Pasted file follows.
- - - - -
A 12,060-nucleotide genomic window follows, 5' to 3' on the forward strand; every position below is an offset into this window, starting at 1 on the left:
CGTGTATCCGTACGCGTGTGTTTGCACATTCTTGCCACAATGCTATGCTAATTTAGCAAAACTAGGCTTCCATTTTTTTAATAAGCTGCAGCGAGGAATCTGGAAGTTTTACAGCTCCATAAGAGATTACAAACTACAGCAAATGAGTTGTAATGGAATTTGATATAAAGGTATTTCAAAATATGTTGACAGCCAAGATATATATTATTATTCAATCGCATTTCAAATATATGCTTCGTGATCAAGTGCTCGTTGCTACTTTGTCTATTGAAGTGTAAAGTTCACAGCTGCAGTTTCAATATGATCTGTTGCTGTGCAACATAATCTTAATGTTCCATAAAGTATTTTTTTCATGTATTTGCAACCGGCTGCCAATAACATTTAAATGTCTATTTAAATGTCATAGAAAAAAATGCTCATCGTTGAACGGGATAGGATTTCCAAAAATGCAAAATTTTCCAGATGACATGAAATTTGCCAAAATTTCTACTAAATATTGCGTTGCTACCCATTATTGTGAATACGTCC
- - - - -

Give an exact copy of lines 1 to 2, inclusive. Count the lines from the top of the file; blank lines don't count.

A 12,060-nucleotide genomic window follows, 5' to 3' on the forward strand; every position below is an offset into this window, starting at 1 on the left:
CGTGTATCCGTACGCGTGTGTTTGCACATTCTTGCCACAATGCTATGCTAATTTAGCAAAACTAGGCTTCCATTTTTTTAATAAGCTGCAGCGAGGAATCTGGAAGTTTTACAGCTCCATAAGAGATTACAAACTACAGCAAATGAGTTGTAATGGAATTTGATATAAAGGTATTTCAAAATATGTTGACAGCCAAGATATATATTATTATTCAATCGCATTTCAAATATATGCTTCGTGATCAAGTGCTCGTTGCTACTTTGTCTATTGAAGTGTAAAGTTCACAGCTGCAGTTTCAATATGATCTGTTGCTGTGCAACATAATCTTAATGTTCCATAAAGTATTTTTTTCATGTATTTGCAACCGGCTGCCAATAACATTTAAATGTCTATTTAAATGTCATAGAAAAAAATGCTCATCGTTGAACGGGATAGGATTTCCAAAAATGCAAAATTTTCCAGATGACATGAAATTTGCCAAAATTTCTACTAAATATTGCGTTGCTACCCATTATTGTGAATACGTCC